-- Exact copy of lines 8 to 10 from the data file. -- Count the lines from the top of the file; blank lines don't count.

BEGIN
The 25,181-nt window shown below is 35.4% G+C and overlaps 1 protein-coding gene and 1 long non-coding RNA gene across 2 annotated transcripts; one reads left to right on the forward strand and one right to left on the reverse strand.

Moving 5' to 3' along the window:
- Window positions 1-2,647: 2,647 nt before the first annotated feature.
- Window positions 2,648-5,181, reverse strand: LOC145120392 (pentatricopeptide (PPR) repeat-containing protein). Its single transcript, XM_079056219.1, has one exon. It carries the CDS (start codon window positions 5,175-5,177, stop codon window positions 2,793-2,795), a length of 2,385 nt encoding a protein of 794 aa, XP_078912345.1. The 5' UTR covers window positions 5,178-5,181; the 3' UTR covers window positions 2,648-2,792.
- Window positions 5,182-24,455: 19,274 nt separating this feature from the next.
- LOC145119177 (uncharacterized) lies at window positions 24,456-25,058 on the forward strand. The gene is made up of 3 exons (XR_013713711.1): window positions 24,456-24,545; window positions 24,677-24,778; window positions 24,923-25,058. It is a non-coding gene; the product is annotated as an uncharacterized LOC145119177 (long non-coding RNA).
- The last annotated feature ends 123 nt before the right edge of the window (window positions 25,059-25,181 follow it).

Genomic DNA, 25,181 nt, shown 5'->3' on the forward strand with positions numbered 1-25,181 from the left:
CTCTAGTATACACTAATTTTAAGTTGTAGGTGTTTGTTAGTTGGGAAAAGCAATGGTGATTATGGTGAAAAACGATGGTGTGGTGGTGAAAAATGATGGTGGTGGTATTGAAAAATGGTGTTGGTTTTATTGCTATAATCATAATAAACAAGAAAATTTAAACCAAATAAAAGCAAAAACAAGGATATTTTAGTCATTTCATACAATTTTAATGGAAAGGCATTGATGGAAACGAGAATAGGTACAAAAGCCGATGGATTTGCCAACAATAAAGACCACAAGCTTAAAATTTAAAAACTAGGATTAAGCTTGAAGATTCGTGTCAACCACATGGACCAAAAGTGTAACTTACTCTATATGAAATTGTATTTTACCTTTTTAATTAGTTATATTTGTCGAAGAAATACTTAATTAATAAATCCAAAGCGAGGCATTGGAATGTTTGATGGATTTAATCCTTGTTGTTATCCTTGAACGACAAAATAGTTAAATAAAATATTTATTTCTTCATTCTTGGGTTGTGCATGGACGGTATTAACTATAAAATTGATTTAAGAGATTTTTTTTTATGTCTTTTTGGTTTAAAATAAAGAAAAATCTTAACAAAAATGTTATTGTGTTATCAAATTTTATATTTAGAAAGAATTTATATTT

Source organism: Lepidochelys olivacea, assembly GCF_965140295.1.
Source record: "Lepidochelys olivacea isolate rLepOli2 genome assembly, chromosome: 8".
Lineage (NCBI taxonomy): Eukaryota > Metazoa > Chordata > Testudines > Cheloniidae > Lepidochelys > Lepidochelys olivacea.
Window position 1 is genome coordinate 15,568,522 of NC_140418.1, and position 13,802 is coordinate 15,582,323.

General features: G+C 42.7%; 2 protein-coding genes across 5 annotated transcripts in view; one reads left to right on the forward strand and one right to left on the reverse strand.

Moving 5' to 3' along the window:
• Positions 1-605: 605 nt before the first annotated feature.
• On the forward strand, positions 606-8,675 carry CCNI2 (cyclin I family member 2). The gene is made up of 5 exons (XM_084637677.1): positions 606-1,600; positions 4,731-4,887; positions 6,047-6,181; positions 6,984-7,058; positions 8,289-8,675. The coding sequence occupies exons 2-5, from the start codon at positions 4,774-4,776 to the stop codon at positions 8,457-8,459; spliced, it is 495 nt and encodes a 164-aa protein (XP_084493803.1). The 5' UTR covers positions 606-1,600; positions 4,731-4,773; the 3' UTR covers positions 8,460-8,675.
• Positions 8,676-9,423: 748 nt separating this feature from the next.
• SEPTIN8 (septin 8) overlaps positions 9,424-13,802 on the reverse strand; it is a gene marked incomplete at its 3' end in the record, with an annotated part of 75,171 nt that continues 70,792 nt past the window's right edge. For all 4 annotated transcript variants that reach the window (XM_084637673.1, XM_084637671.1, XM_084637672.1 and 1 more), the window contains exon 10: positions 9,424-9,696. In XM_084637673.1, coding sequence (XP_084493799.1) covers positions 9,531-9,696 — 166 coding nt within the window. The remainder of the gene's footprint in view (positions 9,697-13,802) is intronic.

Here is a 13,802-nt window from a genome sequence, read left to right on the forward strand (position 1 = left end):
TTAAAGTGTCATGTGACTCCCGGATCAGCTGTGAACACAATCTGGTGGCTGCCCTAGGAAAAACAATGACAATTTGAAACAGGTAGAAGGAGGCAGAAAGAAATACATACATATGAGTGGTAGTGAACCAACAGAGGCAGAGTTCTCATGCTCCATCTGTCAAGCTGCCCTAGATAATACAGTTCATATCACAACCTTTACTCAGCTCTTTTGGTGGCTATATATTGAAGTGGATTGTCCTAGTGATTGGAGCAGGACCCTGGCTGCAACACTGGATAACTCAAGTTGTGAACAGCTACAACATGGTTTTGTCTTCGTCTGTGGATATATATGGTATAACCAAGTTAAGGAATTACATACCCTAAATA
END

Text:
Genomic DNA, 25,181 nt, shown 5'->3' on the forward strand with positions numbered 1-25,181 from the left:
CTCTAGTATACACTAATTTTAAGTTGTAGGTGTTTGTTAGTTGGGAAAAGCAATGGTGATTATGGTGAAAAACGATGGTGTGGTGGTGAAAAATGATGGTGGTGGTATTGAAAAATGGTGTTGGTTTTATTGCTATAATCATAATAAACAAGAAAATTTAAACCAAATAAAAGCAAAAACAAGGATATTTTAGTCATTTCATACAATTTTAATGGAAAGGCATTGATGGAAACGAGAATAGGTACAAAAGCCGATGGATTTGCCAACAATAAAGACCACAAGCTTAAAATTTAAAAACTAGGATTAAGCTTGAAGATTCGTGTCAACCACATGGACCAAAAGTGTAACTTACTCTATATGAAATTGTATTTTACCTTTTTAATTAGTTATATTTGTCGAAGAAATACTTAATTAATAAATCCAAAGCGAGGCATTGGAATGTTTGATGGATTTAATCCTTGTTGTTATCCTTGAACGACAAAATAGTTAAATAAAATATTTATTTCTTCATTCTTGGGTTGTGCATGGACGGTATTAACTATAAAATTGATTTAAGAGATTTTTTTTTATGTCTTTTTGGTTTAAAATAAAGAAAAATCTTAACAAAAATGTTATTGTGTTATCAAATTTTATATTTAGAAAGAATTTATATTT

Source organism: Lepidochelys olivacea, assembly GCF_965140295.1.